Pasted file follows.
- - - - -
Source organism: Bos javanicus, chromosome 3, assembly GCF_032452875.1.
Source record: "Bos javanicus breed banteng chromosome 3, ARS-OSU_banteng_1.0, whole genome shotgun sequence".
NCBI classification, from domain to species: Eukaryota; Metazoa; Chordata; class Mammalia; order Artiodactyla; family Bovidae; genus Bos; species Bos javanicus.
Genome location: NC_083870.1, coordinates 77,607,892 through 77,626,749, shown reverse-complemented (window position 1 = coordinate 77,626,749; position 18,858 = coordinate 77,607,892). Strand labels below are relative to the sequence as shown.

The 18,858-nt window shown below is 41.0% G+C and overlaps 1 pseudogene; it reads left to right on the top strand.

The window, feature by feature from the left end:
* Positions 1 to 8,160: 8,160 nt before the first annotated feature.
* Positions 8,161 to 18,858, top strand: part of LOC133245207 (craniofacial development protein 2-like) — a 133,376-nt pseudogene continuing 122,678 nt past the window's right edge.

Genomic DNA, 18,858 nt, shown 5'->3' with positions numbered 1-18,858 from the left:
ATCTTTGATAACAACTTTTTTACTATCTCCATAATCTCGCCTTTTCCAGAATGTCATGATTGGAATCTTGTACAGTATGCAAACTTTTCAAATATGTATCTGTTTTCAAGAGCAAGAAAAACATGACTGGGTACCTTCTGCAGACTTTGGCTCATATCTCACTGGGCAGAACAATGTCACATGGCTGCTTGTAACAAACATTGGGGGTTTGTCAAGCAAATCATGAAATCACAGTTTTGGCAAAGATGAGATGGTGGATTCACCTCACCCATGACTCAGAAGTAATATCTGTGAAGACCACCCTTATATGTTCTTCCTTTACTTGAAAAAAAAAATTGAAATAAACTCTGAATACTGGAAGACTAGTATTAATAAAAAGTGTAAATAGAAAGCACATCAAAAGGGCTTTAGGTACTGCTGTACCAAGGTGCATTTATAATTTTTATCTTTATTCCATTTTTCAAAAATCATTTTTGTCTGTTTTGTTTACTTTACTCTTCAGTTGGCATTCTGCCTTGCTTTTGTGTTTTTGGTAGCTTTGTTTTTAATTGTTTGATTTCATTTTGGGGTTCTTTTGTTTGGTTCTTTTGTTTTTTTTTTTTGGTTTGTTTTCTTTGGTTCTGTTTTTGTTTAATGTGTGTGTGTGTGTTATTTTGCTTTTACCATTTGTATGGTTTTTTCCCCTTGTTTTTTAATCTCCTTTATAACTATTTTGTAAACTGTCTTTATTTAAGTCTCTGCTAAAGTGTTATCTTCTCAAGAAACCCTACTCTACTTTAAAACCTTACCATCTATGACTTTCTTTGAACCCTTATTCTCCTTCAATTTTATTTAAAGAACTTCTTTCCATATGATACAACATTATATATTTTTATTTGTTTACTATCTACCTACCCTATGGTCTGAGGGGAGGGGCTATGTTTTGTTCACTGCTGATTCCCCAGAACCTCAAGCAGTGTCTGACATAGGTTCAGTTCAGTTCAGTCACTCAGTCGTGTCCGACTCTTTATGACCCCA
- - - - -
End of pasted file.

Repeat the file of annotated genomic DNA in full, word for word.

Source organism: Bos javanicus, chromosome 3, assembly GCF_032452875.1.
Source record: "Bos javanicus breed banteng chromosome 3, ARS-OSU_banteng_1.0, whole genome shotgun sequence".
NCBI classification, from domain to species: Eukaryota; Metazoa; Chordata; class Mammalia; order Artiodactyla; family Bovidae; genus Bos; species Bos javanicus.
Genome location: NC_083870.1, coordinates 77,607,892 through 77,626,749, shown reverse-complemented (window position 1 = coordinate 77,626,749; position 18,858 = coordinate 77,607,892). Strand labels below are relative to the sequence as shown.

The 18,858-nt window shown below is 41.0% G+C and overlaps 1 pseudogene; it reads left to right on the top strand.

The window, feature by feature from the left end:
* Positions 1 to 8,160: 8,160 nt before the first annotated feature.
* Positions 8,161 to 18,858, top strand: part of LOC133245207 (craniofacial development protein 2-like) — a 133,376-nt pseudogene continuing 122,678 nt past the window's right edge.

Genomic DNA, 18,858 nt, shown 5'->3' with positions numbered 1-18,858 from the left:
ATCTTTGATAACAACTTTTTTACTATCTCCATAATCTCGCCTTTTCCAGAATGTCATGATTGGAATCTTGTACAGTATGCAAACTTTTCAAATATGTATCTGTTTTCAAGAGCAAGAAAAACATGACTGGGTACCTTCTGCAGACTTTGGCTCATATCTCACTGGGCAGAACAATGTCACATGGCTGCTTGTAACAAACATTGGGGGTTTGTCAAGCAAATCATGAAATCACAGTTTTGGCAAAGATGAGATGGTGGATTCACCTCACCCATGACTCAGAAGTAATATCTGTGAAGACCACCCTTATATGTTCTTCCTTTACTTGAAAAAAAAAATTGAAATAAACTCTGAATACTGGAAGACTAGTATTAATAAAAAGTGTAAATAGAAAGCACATCAAAAGGGCTTTAGGTACTGCTGTACCAAGGTGCATTTATAATTTTTATCTTTATTCCATTTTTCAAAAATCATTTTTGTCTGTTTTGTTTACTTTACTCTTCAGTTGGCATTCTGCCTTGCTTTTGTGTTTTTGGTAGCTTTGTTTTTAATTGTTTGATTTCATTTTGGGGTTCTTTTGTTTGGTTCTTTTGTTTTTTTTTTTTGGTTTGTTTTCTTTGGTTCTGTTTTTGTTTAATGTGTGTGTGTGTGTTATTTTGCTTTTACCATTTGTATGGTTTTTTCCCCTTGTTTTTTAATCTCCTTTATAACTATTTTGTAAACTGTCTTTATTTAAGTCTCTGCTAAAGTGTTATCTTCTCAAGAAACCCTACTCTACTTTAAAACCTTACCATCTATGACTTTCTTTGAACCCTTATTCTCCTTCAATTTTATTTAAAGAACTTCTTTCCATATGATACAACATTATATATTTTTATTTGTTTACTATCTACCTACCCTATGGTCTGAGGGGAGGGGCTATGTTTTGTTCACTGCTGATTCCCCAGAACCTCAAGCAGTGTCTGACATAGGTTCAGTTCAGTTCAGTCACTCAGTCGTGTCCGACTCTTTATGACCCCA